Do you ever wonder what true clarity really feels like? If you are like me, it’s a bit like Indiana Jones looking for the Holy Grail. It’s very elusive, you are not sure what you will do with it when you find it and it is likely to be dangerous along the way. Like every leader, I’m frequently part of change. Some big, some small, but nearly all the time I’m part of change that is afoot in the organization somewhere. I consider it one of the essential responsibilities of leadership. To face the music, truly see what is necessary to change for our team to flourish, and to bite the bullet and help the team start making that productive change.
What is so often hard to find in that simple idea of starting change is the clarity. Often, the struggle for the leader is to fight your way through the “muck” to enough clarity to decide if change is needed, then what, and then move ahead. How much information is there? How many differing perceptions of the problem are out there? How many ways of looking at the problem are there? Are emotions clouding the issue, or are they THE issue? Information is plentiful in our modern world. How much is enough to decide? What is the root cause (not one of the multiple potential causes)?
I think the real message here is that getting through the muck to the clarity is the burden of the leader. It won’t happen organically or emerge suddenly; leaders need to work through it and spend the time thinking. Consider it multiple ways. Listen not just for what is said, but for what is behind it. This hard work is simply part of the change process and a requirement of leadership. Hopefully it’s becoming part of the skill set you are continuing building as a leader. As the world grows more complex, the need for leadership to slug through the muck and find clarity must grow.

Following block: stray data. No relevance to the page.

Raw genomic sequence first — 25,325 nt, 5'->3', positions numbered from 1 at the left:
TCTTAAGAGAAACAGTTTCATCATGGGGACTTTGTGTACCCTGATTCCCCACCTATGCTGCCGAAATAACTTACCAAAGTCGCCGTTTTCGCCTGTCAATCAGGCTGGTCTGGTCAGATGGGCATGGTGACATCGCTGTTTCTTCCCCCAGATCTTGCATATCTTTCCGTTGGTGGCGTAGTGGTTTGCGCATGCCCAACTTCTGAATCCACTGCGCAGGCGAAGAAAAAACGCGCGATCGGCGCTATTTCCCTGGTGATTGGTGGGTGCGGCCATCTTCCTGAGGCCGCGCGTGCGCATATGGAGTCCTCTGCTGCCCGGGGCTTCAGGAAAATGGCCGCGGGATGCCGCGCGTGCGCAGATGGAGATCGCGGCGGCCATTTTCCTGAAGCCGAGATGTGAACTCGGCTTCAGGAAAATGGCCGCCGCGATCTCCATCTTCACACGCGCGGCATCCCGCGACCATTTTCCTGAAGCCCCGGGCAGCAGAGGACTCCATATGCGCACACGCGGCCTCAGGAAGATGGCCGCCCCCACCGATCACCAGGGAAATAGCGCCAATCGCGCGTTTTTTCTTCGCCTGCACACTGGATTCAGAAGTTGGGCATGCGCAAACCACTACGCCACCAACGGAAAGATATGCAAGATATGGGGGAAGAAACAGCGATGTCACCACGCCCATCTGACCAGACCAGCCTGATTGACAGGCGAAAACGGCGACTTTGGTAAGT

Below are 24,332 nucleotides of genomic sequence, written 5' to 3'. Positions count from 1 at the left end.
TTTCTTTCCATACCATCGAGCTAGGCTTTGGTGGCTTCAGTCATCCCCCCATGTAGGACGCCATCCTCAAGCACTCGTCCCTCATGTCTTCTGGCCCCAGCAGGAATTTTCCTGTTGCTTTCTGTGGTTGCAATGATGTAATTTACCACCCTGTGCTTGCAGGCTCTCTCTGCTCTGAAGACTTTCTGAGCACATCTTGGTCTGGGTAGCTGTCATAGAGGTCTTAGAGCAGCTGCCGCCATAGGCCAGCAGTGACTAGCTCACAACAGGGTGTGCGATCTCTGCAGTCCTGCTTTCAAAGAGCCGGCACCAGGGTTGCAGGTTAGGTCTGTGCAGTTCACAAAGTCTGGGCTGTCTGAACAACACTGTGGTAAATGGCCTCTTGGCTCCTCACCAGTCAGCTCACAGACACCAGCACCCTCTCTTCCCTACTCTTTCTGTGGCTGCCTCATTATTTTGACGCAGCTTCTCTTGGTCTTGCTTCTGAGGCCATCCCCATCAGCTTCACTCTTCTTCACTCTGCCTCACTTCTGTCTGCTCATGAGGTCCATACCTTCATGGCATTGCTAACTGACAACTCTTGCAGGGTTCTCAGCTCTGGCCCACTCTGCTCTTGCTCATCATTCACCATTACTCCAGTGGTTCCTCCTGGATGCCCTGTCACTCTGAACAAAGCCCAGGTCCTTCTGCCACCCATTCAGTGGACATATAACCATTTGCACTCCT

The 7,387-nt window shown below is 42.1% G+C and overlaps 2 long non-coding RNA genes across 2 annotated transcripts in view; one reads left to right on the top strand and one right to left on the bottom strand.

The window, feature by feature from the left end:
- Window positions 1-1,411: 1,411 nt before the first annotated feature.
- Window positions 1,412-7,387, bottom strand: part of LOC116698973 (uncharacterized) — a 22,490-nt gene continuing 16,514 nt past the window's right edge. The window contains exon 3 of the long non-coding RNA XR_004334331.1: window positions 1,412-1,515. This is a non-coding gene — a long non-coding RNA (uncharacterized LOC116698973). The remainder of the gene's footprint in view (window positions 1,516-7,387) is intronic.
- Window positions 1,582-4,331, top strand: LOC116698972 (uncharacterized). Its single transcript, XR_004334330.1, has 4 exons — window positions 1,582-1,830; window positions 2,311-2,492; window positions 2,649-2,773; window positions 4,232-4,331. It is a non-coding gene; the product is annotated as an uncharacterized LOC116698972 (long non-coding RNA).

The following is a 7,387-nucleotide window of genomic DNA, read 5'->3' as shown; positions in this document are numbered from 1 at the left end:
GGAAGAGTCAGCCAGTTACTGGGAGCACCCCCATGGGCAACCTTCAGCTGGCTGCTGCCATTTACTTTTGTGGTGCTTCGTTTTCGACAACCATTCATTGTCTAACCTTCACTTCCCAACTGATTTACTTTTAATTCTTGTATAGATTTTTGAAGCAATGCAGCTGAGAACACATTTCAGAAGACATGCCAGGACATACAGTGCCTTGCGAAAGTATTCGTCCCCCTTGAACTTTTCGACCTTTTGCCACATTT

The good news is, there is no greater gift you can provide to your team than clarity. For your team to see what needs to be done clearly, and have the clear WHY we must pursue it, is the ultimate gift that empowers their ability and contribution. Without it, they are busy and stressed. With clarity, they are choosing, expending energy where it really matters, and heading toward a clear goal line.
Where can you bring the most clarity to your team right now?
Dave Crumrine, Interstates Construction President